In my neighborhood is a new store called Therapy. Lot's of folks go in this boutique like establishment that carries everything from greeting cards to furniture. Lots of "Made in Oregon" type objects and a selection of books, art, and clothing that reflects Northwest tastes. Many people like to say they are "in therapy."
The other day I noticed a new item. It was one of those old school type photo booths. On closer inspection, it looked like one of the originals with the small strips of sample photos proudly displayed on the sides of the machine. But in talking with the sales person a bit, I found out this is a modern version of one of the originals. The cost is $5.00 for a strip of 4 small photographs and the machine has the ability to post one or more on Facebook instantly as well. Of course.
Not exactly the 25 cent version of my childhood. But enough to get me thinking on the photo booth that my neighborhood posse and I used to frequent at the miniature golf course in our neck of the woods. After playing a round of gold, still full of laughter, we'd wait our turn and pile into the photo booth. Jimmy, Paul, Randy (sometimes) and myself hovered around the small stool inside and attempt to close the curtain. We had a few quarters between us so there was enough for three or four rounds. There was no such thing as instant photography in those days so the entire process often took some time. After the mugging for the 4 shots was done we'd wait huddled around the yellow mound below the glass screen that house the red light that would flash before each snap of the shutter. One night Jimmy noticed that the yellow mound resembled a large breast with a slit in the middle that would usher forth the much awaited photo strip. "Give titty give," he started to chant. It wasn't long until the four of us demanded, in chorus-like fashion, "Give titty give." When after what seemed like much too long, the slim strip of paper appeared, we'd cheer and then slowly turn over the photo strip. More laughter. Repeat the process.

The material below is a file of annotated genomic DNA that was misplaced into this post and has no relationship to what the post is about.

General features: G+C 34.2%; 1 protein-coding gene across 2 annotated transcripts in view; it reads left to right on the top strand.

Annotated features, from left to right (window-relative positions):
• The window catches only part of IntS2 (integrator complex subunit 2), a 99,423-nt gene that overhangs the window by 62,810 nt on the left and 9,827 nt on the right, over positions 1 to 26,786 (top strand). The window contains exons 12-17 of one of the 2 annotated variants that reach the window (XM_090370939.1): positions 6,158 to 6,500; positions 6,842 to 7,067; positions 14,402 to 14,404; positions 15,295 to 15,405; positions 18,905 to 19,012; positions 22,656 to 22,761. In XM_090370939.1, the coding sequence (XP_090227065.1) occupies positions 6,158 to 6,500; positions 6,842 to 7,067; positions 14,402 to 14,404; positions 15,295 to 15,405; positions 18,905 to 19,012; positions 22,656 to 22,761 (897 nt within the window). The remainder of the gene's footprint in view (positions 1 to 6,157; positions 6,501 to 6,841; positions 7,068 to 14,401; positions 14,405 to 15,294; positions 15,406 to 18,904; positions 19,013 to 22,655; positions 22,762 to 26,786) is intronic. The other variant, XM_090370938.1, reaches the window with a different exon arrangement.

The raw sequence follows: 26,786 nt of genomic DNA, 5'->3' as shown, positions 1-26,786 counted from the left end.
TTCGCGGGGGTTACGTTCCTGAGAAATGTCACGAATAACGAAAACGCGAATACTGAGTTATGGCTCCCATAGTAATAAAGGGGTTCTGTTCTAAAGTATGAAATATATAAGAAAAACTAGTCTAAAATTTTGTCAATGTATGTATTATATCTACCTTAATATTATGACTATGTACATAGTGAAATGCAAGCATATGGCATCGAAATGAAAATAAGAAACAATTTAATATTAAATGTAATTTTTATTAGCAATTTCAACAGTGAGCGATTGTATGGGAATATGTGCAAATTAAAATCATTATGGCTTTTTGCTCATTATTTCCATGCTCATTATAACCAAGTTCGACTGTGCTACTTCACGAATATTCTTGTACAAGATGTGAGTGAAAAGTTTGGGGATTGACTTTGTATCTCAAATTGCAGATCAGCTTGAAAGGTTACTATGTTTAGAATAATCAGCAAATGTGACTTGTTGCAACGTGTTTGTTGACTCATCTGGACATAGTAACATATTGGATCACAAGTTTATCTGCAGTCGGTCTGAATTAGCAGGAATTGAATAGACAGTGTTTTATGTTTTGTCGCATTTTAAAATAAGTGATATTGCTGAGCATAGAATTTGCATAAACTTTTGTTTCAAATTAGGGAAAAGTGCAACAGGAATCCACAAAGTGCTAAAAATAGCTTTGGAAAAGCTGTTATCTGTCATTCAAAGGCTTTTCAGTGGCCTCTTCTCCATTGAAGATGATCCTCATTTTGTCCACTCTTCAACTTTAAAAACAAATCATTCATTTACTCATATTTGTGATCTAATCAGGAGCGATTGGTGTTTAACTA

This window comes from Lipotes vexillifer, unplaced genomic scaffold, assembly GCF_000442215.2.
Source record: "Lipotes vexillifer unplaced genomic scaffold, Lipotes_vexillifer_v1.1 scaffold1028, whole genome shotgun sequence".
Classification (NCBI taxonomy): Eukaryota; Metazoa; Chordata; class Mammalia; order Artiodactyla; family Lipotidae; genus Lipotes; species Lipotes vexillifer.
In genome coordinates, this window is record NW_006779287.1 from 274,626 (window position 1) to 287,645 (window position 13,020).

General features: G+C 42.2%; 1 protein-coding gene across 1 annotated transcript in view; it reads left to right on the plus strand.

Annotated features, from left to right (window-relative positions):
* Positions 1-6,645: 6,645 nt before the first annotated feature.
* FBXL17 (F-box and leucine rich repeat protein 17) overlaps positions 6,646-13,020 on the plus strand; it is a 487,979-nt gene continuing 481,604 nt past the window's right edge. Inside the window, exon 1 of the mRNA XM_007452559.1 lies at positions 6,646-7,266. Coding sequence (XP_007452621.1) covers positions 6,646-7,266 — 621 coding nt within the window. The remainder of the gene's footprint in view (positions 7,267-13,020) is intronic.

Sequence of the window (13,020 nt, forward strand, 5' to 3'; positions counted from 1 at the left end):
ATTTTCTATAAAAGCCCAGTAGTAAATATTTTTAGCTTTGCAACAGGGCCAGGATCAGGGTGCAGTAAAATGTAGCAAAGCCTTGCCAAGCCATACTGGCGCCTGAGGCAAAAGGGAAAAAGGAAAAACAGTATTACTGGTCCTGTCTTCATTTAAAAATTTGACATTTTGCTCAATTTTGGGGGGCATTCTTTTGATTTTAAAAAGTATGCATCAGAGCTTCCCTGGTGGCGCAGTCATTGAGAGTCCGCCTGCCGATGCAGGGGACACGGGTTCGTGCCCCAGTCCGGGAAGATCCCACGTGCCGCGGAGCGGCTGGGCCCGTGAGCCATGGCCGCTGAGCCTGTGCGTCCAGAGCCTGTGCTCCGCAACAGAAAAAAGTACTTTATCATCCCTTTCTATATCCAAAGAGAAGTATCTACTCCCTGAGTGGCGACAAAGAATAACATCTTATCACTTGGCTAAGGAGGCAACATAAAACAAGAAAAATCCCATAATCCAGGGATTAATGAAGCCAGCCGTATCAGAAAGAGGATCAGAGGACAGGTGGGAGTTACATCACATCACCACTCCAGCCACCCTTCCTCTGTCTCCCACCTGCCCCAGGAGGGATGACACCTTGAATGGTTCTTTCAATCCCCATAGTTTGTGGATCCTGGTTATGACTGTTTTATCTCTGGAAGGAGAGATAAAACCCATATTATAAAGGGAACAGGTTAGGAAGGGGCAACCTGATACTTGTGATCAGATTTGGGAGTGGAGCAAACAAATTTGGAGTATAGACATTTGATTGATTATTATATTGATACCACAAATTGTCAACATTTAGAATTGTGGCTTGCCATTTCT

I've often thought that putting one of these photo booths on a high school campus would be a real moneymaker. Of course that was before everyone carried around a camera and the phenomena of selfies. Today, the impact would be rather underwhelming, I fear. Unless, of course, there was a rebirth of fondness for the genre. A sepia toned contact sheet of your childhood available, on demand, from Mother Nature herself.